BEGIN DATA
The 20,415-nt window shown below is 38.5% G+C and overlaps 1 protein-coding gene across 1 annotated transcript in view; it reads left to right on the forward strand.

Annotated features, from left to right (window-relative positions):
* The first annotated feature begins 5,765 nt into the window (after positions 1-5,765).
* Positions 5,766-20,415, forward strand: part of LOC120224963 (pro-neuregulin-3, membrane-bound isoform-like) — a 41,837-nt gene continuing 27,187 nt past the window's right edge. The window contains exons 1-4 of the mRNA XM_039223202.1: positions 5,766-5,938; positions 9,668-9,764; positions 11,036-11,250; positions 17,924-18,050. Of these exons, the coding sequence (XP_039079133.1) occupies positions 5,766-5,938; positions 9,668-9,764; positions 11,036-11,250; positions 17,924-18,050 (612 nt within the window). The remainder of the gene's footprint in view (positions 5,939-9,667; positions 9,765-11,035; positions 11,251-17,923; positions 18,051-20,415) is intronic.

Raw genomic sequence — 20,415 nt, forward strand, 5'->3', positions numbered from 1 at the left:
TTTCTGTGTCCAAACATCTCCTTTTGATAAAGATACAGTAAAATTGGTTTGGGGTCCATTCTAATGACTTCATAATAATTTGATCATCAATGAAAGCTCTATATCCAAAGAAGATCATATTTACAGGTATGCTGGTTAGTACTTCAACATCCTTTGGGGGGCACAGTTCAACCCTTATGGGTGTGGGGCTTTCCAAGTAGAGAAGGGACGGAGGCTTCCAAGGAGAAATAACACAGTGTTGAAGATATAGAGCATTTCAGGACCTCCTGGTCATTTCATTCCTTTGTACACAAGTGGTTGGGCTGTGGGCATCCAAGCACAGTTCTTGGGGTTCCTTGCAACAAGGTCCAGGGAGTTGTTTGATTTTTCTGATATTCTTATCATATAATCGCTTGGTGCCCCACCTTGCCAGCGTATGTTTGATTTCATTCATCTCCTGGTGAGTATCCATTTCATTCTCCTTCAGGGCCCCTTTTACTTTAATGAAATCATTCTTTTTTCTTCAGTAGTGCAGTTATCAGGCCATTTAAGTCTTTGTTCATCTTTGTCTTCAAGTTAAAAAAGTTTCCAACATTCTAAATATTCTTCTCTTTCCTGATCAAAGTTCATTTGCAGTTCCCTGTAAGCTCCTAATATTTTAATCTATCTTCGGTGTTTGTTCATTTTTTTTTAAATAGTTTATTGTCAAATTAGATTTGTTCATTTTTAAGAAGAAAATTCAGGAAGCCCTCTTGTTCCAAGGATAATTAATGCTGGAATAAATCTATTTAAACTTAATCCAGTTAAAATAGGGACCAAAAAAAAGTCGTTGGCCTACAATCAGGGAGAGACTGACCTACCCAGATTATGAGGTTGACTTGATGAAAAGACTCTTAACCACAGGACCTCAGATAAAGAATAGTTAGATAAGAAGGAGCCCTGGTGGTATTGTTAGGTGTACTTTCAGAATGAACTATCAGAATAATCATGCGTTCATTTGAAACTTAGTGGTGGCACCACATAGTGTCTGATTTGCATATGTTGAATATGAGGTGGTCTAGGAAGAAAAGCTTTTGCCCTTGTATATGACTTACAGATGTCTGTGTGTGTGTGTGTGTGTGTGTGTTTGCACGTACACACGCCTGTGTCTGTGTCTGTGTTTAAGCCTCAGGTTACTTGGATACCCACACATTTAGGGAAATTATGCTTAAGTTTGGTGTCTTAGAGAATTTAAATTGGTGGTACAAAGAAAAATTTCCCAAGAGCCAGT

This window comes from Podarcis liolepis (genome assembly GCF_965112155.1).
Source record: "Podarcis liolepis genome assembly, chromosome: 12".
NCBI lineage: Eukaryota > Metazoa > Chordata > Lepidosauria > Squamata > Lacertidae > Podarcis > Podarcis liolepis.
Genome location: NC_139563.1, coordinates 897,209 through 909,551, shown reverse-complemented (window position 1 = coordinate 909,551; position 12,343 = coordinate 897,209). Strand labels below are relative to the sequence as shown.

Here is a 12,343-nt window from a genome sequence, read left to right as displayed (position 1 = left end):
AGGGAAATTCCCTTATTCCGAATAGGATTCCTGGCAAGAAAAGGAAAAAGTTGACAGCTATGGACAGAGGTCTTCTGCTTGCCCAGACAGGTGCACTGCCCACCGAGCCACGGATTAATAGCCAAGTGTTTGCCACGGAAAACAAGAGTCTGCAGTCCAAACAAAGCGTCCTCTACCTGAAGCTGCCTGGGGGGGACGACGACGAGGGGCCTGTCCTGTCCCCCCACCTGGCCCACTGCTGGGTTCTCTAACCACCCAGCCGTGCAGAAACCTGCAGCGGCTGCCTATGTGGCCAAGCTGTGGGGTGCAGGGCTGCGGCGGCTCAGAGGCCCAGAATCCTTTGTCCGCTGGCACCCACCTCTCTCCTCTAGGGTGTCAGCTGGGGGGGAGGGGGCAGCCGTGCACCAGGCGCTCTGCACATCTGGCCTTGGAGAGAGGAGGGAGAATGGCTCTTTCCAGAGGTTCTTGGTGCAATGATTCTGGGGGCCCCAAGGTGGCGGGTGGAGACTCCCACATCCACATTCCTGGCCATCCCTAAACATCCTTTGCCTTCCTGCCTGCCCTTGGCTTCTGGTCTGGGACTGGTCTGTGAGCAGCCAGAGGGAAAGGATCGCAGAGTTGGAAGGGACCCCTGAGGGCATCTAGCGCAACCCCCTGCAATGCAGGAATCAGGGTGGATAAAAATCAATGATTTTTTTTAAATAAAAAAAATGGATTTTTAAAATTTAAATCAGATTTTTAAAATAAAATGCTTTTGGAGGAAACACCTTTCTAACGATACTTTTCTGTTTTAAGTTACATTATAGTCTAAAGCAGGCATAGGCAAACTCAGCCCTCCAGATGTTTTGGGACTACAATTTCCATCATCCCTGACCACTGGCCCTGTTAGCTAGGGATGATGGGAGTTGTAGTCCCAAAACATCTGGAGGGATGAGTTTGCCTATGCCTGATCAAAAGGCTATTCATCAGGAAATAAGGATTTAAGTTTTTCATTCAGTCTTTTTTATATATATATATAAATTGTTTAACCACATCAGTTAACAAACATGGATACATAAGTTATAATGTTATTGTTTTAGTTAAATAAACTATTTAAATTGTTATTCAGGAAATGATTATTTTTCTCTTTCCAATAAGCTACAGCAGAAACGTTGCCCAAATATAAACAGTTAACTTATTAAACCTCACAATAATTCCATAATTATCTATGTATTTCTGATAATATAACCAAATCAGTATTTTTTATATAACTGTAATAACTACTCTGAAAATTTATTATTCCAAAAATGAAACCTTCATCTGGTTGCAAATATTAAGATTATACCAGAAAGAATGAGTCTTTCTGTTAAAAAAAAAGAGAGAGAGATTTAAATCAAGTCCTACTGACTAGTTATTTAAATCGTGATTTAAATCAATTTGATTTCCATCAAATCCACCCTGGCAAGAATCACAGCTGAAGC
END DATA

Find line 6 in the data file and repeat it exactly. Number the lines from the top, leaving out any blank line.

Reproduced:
TTTCTGTGTCCAAACATCTCCTTTTGATAAAGATACAGTAAAATTGGTTTGGGGTCCATTCTAATGACTTCATAATAATTTGATCATCAATGAAAGCTCTATATCCAAAGAAGATCATATTTACAGGTATGCTGGTTAGTACTTCAACATCCTTTGGGGGGCACAGTTCAACCCTTATGGGTGTGGGGCTTTCCAAGTAGAGAAGGGACGGAGGCTTCCAAGGAGAAATAACACAGTGTTGAAGATATAGAGCATTTCAGGACCTCCTGGTCATTTCATTCCTTTGTACACAAGTGGTTGGGCTGTGGGCATCCAAGCACAGTTCTTGGGGTTCCTTGCAACAAGGTCCAGGGAGTTGTTTGATTTTTCTGATATTCTTATCATATAATCGCTTGGTGCCCCACCTTGCCAGCGTATGTTTGATTTCATTCATCTCCTGGTGAGTATCCATTTCATTCTCCTTCAGGGCCCCTTTTACTTTAATGAAATCATTCTTTTTTCTTCAGTAGTGCAGTTATCAGGCCATTTAAGTCTTTGTTCATCTTTGTCTTCAAGTTAAAAAAGTTTCCAACATTCTAAATATTCTTCTCTTTCCTGATCAAAGTTCATTTGCAGTTCCCTGTAAGCTCCTAATATTTTAATCTATCTTCGGTGTTTGTTCATTTTTTTTTAAATAGTTTATTGTCAAATTAGATTTGTTCATTTTTAAGAAGAAAATTCAGGAAGCCCTCTTGTTCCAAGGATAATTAATGCTGGAATAAATCTATTTAAACTTAATCCAGTTAAAATAGGGACCAAAAAAAAGTCGTTGGCCTACAATCAGGGAGAGACTGACCTACCCAGATTATGAGGTTGACTTGATGAAAAGACTCTTAACCACAGGACCTCAGATAAAGAATAGTTAGATAAGAAGGAGCCCTGGTGGTATTGTTAGGTGTACTTTCAGAATGAACTATCAGAATAATCATGCGTTCATTTGAAACTTAGTGGTGGCACCACATAGTGTCTGATTTGCATATGTTGAATATGAGGTGGTCTAGGAAGAAAAGCTTTTGCCCTTGTATATGACTTACAGATGTCTGTGTGTGTGTGTGTGTGTGTGTGTTTGCACGTACACACGCCTGTGTCTGTGTCTGTGTTTAAGCCTCAGGTTACTTGGATACCCACACATTTAGGGAAATTATGCTTAAGTTTGGTGTCTTAGAGAATTTAAATTGGTGGTACAAAGAAAAATTTCCCAAGAGCCAGT